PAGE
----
Hot spots and cold spots.
Keeping a good base of embers glowing red while stoking a low fire to replenish.
You don't want raging flames, but a weak fire will lose interest in your pan before you can wave the smoke out of your eyes.
My crust was (if I'm being honest) a little thick, but it cooked and browned up nicely as I baked it solo in the hot pan.
Toppings were simple: cheese, some capicola ham, and a good slather of sauce.
The pizza was delicious and the pan was initiated.
And then it rained
I swapped that pan between our coleman campstove and the firetop the rest of the weekend because the intermittent rain meant the weather was fine for a fire, but tough for cooking over it.
It fit four standard burger patties like a champ.
Egg sandwiches were a long morning event, sizzling an egg to perfection over the fire, toasting an English muffin directly on the flames, and melting the ham, egg and cheese into a rich gooey disc in the pan.
Grilled cheese sandwiches for lunch were a cake walk compared to the eggy versions, and we wrapped the whole pan in foil (filled with some chopped squash, onions, potatoes, carrots and celery) and let it roast above the fire-pit as our camping crew enjoyed beers and grilled some marinated steaks over the open flame.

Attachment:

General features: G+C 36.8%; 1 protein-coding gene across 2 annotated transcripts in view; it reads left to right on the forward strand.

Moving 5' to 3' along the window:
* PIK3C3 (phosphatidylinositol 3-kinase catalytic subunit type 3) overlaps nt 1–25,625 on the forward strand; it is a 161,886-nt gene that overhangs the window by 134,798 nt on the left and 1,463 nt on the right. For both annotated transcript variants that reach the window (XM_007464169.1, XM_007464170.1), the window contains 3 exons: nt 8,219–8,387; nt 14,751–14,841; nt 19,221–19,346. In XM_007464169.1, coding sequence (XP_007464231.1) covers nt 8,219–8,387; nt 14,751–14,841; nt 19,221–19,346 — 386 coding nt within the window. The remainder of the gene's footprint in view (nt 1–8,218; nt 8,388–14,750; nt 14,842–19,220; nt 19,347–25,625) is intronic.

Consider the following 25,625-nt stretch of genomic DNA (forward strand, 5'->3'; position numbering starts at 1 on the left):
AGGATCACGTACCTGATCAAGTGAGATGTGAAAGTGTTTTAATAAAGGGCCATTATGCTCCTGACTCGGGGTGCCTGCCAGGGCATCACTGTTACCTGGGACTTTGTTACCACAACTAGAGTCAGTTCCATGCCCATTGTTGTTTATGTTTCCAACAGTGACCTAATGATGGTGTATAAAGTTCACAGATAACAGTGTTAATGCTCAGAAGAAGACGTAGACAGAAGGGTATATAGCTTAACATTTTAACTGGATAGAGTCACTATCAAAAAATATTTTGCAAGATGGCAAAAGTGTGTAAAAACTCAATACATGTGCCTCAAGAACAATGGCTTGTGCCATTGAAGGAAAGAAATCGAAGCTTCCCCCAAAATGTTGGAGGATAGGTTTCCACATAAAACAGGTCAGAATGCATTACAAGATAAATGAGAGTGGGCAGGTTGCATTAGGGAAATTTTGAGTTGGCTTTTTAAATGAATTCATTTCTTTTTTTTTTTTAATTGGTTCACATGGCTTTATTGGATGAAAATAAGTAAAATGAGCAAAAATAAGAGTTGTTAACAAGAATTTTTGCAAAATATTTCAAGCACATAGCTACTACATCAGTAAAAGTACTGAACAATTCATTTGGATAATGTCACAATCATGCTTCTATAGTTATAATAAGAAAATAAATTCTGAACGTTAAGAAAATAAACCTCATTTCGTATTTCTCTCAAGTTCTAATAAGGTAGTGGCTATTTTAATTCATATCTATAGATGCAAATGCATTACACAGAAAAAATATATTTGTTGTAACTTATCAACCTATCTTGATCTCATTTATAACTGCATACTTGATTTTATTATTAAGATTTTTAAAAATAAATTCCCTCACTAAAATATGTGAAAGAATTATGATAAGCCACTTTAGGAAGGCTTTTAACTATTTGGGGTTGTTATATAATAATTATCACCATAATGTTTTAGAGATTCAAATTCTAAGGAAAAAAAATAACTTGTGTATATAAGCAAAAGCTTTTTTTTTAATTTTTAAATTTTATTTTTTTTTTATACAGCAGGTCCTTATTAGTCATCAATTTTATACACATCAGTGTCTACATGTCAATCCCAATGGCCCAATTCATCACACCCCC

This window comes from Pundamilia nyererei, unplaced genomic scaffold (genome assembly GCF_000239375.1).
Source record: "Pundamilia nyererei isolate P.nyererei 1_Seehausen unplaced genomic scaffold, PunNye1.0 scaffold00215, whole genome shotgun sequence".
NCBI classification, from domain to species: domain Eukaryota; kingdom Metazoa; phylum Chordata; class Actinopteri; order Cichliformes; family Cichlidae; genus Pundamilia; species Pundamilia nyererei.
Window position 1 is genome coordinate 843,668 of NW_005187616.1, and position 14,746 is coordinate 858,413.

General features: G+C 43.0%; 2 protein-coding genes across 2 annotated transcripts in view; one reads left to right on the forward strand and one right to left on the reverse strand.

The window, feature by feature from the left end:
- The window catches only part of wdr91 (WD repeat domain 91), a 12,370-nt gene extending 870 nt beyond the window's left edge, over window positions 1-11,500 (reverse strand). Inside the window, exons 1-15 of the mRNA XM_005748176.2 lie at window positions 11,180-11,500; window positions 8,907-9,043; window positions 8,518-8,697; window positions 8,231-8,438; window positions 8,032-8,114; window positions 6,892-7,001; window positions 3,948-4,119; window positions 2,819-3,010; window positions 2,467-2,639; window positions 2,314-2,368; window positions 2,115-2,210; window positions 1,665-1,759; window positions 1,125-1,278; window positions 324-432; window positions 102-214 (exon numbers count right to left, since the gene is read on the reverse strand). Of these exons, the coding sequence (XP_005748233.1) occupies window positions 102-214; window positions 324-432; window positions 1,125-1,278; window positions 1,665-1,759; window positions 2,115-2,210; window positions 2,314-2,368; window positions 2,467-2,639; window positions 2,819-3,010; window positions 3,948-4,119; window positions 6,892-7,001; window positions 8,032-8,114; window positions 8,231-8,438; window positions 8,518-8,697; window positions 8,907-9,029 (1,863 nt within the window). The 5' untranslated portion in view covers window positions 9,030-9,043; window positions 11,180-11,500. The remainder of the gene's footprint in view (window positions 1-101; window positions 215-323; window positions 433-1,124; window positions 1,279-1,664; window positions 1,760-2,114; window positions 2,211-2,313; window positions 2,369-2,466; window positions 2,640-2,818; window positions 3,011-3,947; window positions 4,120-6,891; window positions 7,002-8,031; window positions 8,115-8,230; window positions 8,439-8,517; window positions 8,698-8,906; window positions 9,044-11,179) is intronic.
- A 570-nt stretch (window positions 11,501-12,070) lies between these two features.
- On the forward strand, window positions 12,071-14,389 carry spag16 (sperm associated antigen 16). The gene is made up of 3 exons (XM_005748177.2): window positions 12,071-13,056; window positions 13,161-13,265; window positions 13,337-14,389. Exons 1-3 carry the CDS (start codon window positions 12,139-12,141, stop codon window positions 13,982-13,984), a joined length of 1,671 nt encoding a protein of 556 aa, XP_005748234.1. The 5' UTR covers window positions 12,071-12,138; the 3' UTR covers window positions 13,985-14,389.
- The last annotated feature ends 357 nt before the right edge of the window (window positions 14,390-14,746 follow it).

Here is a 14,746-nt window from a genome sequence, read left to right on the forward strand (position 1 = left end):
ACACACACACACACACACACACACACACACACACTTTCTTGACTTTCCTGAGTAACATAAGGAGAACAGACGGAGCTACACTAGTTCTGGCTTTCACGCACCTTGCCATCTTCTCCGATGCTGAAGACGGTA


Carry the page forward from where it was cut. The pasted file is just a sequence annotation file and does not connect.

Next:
The Cast Iron Guy Verdict
Do you need a twelve inch skillet? It is a workhorse for outdoor camping adventures, I can attest to that.
If I was going out to the great outdoors for longer than a long weekend, I wouldn't hesitate to rely on this kind of pan for most any and every meal.
Where the ten and a quarter is great for small meals or a duo of morning eggs, the twelve proved its utility with a bit of extra space for full meal cooking and a wide scope of applications.
If I'd thought of it, I'd have paired it with my lid (the one from my dutch oven fits ok) and I think this piece of oh-canada cookware (with or without a groovy maple leaf logo) could have lived atop that fire and fed anyone who dared try to tame her.
No regrets.
Maybe I'd better start wandering through the cast iron section of the department store more often.